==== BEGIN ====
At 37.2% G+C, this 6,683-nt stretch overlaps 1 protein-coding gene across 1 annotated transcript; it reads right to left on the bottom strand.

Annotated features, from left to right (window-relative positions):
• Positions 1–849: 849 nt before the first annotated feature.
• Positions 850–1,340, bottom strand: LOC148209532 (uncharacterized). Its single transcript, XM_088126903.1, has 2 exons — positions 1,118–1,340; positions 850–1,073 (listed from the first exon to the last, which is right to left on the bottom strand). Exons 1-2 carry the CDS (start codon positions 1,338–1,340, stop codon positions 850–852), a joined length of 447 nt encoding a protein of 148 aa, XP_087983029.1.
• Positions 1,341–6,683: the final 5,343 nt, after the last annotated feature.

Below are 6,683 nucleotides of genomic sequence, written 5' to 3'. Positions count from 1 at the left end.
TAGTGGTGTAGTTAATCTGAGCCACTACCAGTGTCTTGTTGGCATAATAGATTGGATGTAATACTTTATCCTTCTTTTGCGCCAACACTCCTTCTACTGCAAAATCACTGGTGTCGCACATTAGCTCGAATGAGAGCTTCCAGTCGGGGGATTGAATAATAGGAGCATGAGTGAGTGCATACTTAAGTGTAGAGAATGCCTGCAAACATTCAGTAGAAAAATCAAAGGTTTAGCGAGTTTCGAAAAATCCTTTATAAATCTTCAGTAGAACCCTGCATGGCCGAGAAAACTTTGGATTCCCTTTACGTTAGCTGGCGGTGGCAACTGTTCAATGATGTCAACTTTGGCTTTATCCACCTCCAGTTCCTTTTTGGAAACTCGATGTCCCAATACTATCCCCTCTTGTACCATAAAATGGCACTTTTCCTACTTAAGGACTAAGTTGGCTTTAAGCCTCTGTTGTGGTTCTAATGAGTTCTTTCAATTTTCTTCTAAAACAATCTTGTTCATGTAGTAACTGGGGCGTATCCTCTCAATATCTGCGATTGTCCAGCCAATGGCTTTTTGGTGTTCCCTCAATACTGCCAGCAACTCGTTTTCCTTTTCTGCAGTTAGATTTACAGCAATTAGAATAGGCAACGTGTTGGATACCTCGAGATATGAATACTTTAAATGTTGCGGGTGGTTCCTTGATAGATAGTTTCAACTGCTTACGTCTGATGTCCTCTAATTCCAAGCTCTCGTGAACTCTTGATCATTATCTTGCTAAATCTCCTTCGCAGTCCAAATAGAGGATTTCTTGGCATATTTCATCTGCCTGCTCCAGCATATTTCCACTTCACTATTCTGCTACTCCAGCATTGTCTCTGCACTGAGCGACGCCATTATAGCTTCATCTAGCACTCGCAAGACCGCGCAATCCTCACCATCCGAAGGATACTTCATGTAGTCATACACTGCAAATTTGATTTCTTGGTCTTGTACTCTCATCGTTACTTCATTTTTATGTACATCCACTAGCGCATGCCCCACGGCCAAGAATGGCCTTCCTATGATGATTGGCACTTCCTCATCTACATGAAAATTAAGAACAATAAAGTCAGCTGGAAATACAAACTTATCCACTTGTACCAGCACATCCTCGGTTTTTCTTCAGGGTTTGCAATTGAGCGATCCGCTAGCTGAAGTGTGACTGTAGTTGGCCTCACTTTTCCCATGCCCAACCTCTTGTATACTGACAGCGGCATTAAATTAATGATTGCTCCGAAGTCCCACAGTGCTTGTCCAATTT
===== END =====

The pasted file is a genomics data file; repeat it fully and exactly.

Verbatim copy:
At 37.2% G+C, this 6,683-nt stretch overlaps 1 protein-coding gene across 1 annotated transcript; it reads right to left on the bottom strand.

Annotated features, from left to right (window-relative positions):
• Positions 1–849: 849 nt before the first annotated feature.
• Positions 850–1,340, bottom strand: LOC148209532 (uncharacterized). Its single transcript, XM_088126903.1, has 2 exons — positions 1,118–1,340; positions 850–1,073 (listed from the first exon to the last, which is right to left on the bottom strand). Exons 1-2 carry the CDS (start codon positions 1,338–1,340, stop codon positions 850–852), a joined length of 447 nt encoding a protein of 148 aa, XP_087983029.1.
• Positions 1,341–6,683: the final 5,343 nt, after the last annotated feature.

Below are 6,683 nucleotides of genomic sequence, written 5' to 3'. Positions count from 1 at the left end.
TAGTGGTGTAGTTAATCTGAGCCACTACCAGTGTCTTGTTGGCATAATAGATTGGATGTAATACTTTATCCTTCTTTTGCGCCAACACTCCTTCTACTGCAAAATCACTGGTGTCGCACATTAGCTCGAATGAGAGCTTCCAGTCGGGGGATTGAATAATAGGAGCATGAGTGAGTGCATACTTAAGTGTAGAGAATGCCTGCAAACATTCAGTAGAAAAATCAAAGGTTTAGCGAGTTTCGAAAAATCCTTTATAAATCTTCAGTAGAACCCTGCATGGCCGAGAAAACTTTGGATTCCCTTTACGTTAGCTGGCGGTGGCAACTGTTCAATGATGTCAACTTTGGCTTTATCCACCTCCAGTTCCTTTTTGGAAACTCGATGTCCCAATACTATCCCCTCTTGTACCATAAAATGGCACTTTTCCTACTTAAGGACTAAGTTGGCTTTAAGCCTCTGTTGTGGTTCTAATGAGTTCTTTCAATTTTCTTCTAAAACAATCTTGTTCATGTAGTAACTGGGGCGTATCCTCTCAATATCTGCGATTGTCCAGCCAATGGCTTTTTGGTGTTCCCTCAATACTGCCAGCAACTCGTTTTCCTTTTCTGCAGTTAGATTTACAGCAATTAGAATAGGCAACGTGTTGGATACCTCGAGATATGAATACTTTAAATGTTGCGGGTGGTTCCTTGATAGATAGTTTCAACTGCTTACGTCTGATGTCCTCTAATTCCAAGCTCTCGTGAACTCTTGATCATTATCTTGCTAAATCTCCTTCGCAGTCCAAATAGAGGATTTCTTGGCATATTTCATCTGCCTGCTCCAGCATATTTCCACTTCACTATTCTGCTACTCCAGCATTGTCTCTGCACTGAGCGACGCCATTATAGCTTCATCTAGCACTCGCAAGACCGCGCAATCCTCACCATCCGAAGGATACTTCATGTAGTCATACACTGCAAATTTGATTTCTTGGTCTTGTACTCTCATCGTTACTTCATTTTTATGTACATCCACTAGCGCATGCCCCACGGCCAAGAATGGCCTTCCTATGATGATTGGCACTTCCTCATCTACATGAAAATTAAGAACAATAAAGTCAGCTGGAAATACAAACTTATCCACTTGTACCAGCACATCCTCGGTTTTTCTTCAGGGTTTGCAATTGAGCGATCCGCTAGCTGAAGTGTGACTGTAGTTGGCCTCACTTTTCCCATGCCCAACCTCTTGTATACTGACAGCGGCATTAAATTAATGATTGCTCCGAAGTCCCACAGTGCTTGTCCAATTT